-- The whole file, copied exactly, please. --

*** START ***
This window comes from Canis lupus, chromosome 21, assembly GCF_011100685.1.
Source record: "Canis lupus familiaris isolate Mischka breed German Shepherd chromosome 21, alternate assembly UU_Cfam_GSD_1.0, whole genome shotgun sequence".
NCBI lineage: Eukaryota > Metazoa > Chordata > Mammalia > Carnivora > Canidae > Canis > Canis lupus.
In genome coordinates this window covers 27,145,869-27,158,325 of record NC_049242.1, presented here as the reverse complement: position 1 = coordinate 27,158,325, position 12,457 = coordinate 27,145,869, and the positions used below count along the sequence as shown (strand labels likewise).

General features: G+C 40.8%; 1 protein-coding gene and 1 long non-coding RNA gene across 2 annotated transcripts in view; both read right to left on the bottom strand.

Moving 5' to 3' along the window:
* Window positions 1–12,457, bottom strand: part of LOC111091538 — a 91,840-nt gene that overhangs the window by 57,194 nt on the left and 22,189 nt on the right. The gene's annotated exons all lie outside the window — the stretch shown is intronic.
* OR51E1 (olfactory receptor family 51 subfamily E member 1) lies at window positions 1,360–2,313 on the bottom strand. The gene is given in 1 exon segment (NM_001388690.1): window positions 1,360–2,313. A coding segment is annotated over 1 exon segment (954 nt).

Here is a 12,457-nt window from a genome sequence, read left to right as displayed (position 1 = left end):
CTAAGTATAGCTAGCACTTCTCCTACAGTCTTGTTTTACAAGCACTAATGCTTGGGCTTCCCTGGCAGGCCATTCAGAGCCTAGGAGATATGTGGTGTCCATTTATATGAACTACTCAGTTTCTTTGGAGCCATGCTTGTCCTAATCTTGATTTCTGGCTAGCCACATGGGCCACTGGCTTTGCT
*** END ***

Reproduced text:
This window comes from Canis lupus, chromosome 21, assembly GCF_011100685.1.
Source record: "Canis lupus familiaris isolate Mischka breed German Shepherd chromosome 21, alternate assembly UU_Cfam_GSD_1.0, whole genome shotgun sequence".
NCBI lineage: Eukaryota > Metazoa > Chordata > Mammalia > Carnivora > Canidae > Canis > Canis lupus.
In genome coordinates this window covers 27,145,869-27,158,325 of record NC_049242.1, presented here as the reverse complement: position 1 = coordinate 27,158,325, position 12,457 = coordinate 27,145,869, and the positions used below count along the sequence as shown (strand labels likewise).

General features: G+C 40.8%; 1 protein-coding gene and 1 long non-coding RNA gene across 2 annotated transcripts in view; both read right to left on the bottom strand.

Moving 5' to 3' along the window:
* Window positions 1–12,457, bottom strand: part of LOC111091538 — a 91,840-nt gene that overhangs the window by 57,194 nt on the left and 22,189 nt on the right. The gene's annotated exons all lie outside the window — the stretch shown is intronic.
* OR51E1 (olfactory receptor family 51 subfamily E member 1) lies at window positions 1,360–2,313 on the bottom strand. The gene is given in 1 exon segment (NM_001388690.1): window positions 1,360–2,313. A coding segment is annotated over 1 exon segment (954 nt).

Here is a 12,457-nt window from a genome sequence, read left to right as displayed (position 1 = left end):
CTAAGTATAGCTAGCACTTCTCCTACAGTCTTGTTTTACAAGCACTAATGCTTGGGCTTCCCTGGCAGGCCATTCAGAGCCTAGGAGATATGTGGTGTCCATTTATATGAACTACTCAGTTTCTTTGGAGCCATGCTTGTCCTAATCTTGATTTCTGGCTAGCCACATGGGCCACTGGCTTTGCT